Just across the street from the parsonage and the church where I pastor, there’s a house being built where an old one used to stand.
Every morning, and throughout the day, one can hear all kinds of noises coming from that direction, like hammers, saws, and a few unknown tongues. Theses are the common sounds associated with construction.
But what you will not be able to hear are the painters, the finishers, the electricians, and the plumbers doing their work. The loud noises made by the initial builders and framers might be signs something is happening, but much of what must be done before the house is usable happens on the inside … in the quiet.
Meditate on that truth for a while.
Sure, I don’t mind tackling controversial topics every now and then.
And when it comes to worship music, I’m a little more willing than normal to dive into the controversial pond.
Because Paul wrote to Timothy and Titus:
“Take heed unto thyself, and unto the doctrine; continue in them … For the time will come when they will not endure sound doctrine…” (2 Timothy 4:3a; 1 Timothy 4:16a)
“[Hold] fast the faithful word as [you] hath been taught, that [you] may be able by sound doctrine both to exhort and to convince the gainsayers.” (Titus 1:9)
“[Speak] thou the things which become sound doctrine:” (Titus 2:1)
And Jude wrote:
“Beloved, when I gave all diligence to write unto you of the common salvation, it was needful for me to write unto you, and exhort [you] that ye should earnestly contend for the faith which was once delivered unto the saints.” (Jude 1:3)
Therefore, I couldn’t help but laugh and say “AMEN!” when I watched the video below.
Folks, I love music of all kinds, but when it comes to worship music – the kind we sing in the “congregation” – the words should be weighty with meaning and do more than make us feel good; they should contain sound doctrine and be able to exhort and convince.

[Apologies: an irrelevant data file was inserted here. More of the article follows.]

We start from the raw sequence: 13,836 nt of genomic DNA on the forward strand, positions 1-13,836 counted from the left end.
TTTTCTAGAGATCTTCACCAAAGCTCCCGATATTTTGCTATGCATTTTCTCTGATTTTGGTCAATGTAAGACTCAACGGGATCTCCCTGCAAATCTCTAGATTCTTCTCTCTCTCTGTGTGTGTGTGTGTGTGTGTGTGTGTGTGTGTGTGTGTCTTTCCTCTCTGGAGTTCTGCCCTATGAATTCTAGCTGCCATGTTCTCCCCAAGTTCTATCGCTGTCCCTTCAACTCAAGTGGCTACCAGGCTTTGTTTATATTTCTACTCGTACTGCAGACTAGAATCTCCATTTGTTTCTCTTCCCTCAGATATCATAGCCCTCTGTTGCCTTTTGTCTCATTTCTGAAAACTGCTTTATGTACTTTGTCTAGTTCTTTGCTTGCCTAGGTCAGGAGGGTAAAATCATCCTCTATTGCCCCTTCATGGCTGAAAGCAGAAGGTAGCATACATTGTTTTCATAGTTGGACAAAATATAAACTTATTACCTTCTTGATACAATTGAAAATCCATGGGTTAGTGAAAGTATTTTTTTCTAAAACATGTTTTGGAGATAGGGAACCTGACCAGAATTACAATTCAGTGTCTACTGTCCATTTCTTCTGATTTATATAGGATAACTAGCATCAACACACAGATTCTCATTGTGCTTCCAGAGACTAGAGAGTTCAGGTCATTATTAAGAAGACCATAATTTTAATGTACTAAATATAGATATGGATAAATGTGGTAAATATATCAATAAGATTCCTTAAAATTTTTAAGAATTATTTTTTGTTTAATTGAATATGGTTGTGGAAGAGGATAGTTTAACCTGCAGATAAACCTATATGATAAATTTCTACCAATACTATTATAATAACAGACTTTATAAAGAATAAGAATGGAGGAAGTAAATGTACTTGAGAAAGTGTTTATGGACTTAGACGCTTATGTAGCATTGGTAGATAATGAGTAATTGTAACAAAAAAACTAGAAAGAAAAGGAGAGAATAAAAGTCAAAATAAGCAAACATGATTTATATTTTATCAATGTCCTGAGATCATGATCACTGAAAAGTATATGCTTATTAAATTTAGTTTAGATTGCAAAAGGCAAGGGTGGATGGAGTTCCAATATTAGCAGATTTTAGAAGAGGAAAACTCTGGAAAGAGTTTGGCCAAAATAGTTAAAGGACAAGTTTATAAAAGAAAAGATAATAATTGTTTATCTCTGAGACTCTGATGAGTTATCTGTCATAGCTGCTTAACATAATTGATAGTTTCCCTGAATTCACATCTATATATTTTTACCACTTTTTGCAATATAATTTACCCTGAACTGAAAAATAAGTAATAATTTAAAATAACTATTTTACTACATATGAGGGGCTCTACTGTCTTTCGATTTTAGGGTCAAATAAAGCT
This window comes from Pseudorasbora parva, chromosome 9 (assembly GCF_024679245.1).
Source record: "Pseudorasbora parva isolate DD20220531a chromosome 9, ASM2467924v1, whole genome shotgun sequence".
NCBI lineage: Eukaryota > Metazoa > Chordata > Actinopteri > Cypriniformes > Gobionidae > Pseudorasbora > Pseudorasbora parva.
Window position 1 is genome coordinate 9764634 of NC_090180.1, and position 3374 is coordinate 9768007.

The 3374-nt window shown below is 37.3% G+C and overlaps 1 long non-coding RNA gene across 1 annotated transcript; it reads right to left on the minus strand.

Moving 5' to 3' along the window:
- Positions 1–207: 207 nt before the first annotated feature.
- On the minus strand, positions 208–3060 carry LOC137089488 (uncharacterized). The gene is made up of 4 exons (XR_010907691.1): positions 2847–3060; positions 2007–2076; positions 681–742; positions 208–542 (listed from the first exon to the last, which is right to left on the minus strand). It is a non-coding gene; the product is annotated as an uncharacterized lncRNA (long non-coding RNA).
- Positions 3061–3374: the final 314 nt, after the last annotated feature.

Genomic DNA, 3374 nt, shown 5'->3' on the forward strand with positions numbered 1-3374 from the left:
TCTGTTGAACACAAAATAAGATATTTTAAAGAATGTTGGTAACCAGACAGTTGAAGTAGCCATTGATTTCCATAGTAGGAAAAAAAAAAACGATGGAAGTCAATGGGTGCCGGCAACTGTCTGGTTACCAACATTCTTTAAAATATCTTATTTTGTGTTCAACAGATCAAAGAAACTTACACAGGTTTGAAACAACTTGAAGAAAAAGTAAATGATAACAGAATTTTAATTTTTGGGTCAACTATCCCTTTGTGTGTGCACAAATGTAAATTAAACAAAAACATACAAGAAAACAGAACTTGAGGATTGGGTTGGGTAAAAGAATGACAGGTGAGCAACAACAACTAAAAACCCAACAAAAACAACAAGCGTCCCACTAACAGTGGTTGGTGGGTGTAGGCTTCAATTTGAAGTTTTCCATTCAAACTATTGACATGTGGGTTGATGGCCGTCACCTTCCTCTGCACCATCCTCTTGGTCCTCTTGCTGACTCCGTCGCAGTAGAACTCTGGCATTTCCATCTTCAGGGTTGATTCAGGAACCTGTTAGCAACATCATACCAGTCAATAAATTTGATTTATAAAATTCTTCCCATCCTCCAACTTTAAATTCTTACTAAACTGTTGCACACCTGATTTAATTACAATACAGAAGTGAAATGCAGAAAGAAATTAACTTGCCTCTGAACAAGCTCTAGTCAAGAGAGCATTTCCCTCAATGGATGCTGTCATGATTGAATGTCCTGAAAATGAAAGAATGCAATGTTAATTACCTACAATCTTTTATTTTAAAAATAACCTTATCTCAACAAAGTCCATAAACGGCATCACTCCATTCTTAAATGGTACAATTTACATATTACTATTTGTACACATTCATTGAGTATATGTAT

So, I think I can say that I agree with “Clint Eastwood” on this, but I especially like the way he says it.
Yet, I’ll try to avoid telling our Music Director, “Go ahead, punk, play Oceans.”
“And when they were come into the house, they saw the young child with Mary his mother, and fell down, and worshiped him: and when they had opened their treasures, they presented unto him gifts; gold, and frankincense, and myrrh.” – Matthew 2:11
Part of the Christmas story can be found in the book of Matthew, the first book in the New Testament. There, in chapter two, we read of several wise men, Magi, who followed the star till it rested over the place where the young Jesus was living.
But what most people fail to notice is that only the shepherds came to visit Jesus while he was still a baby in a manger. The Magi came later, once they were living “in the house” and Jesus was a “young child.” And, based on Herod’s decree that all male children 2 years old and younger should be killed (Matt. 2:16), Jesus could have been a toddler up and walking.
Simply put, generally every manger scene protested against by atheists is not a faithful representation of the Christmas story. How ironic is that? But I digress…
When the Magi came to Bethlehem in search of “he that is born King of the Jews” (Matt. 2:2), they brought with them three very rare and valuable gifts: gold, frankincense, and myrrh. They were not random gifts, but ones with specific political, spiritual, and practical importance; they were meant to recognize a literal, earthly, but also heavenly King.
Gold was a universally recognized precious metal, symbolic of all wealth. Frankincense was a substance primarily used as incense, but also mixed with other substances to create the holy anointing oil placed on high priests and kings. Myrrh was a substance used for things ranging all the way from cosmetics and antiseptics, to perfuming the living and embalming the dead.
According to Matthew 2:11, the Magi fell down before Jesus, which would have been an appropriate response when in the presence of royalty (and these men knew the difference). But the wise men did more than fall prostrate before royalty, they “worshiped him.” This young king was more than just “King of the Jews,” but the long-promised Messiah, and they offered their gift to the Son of God.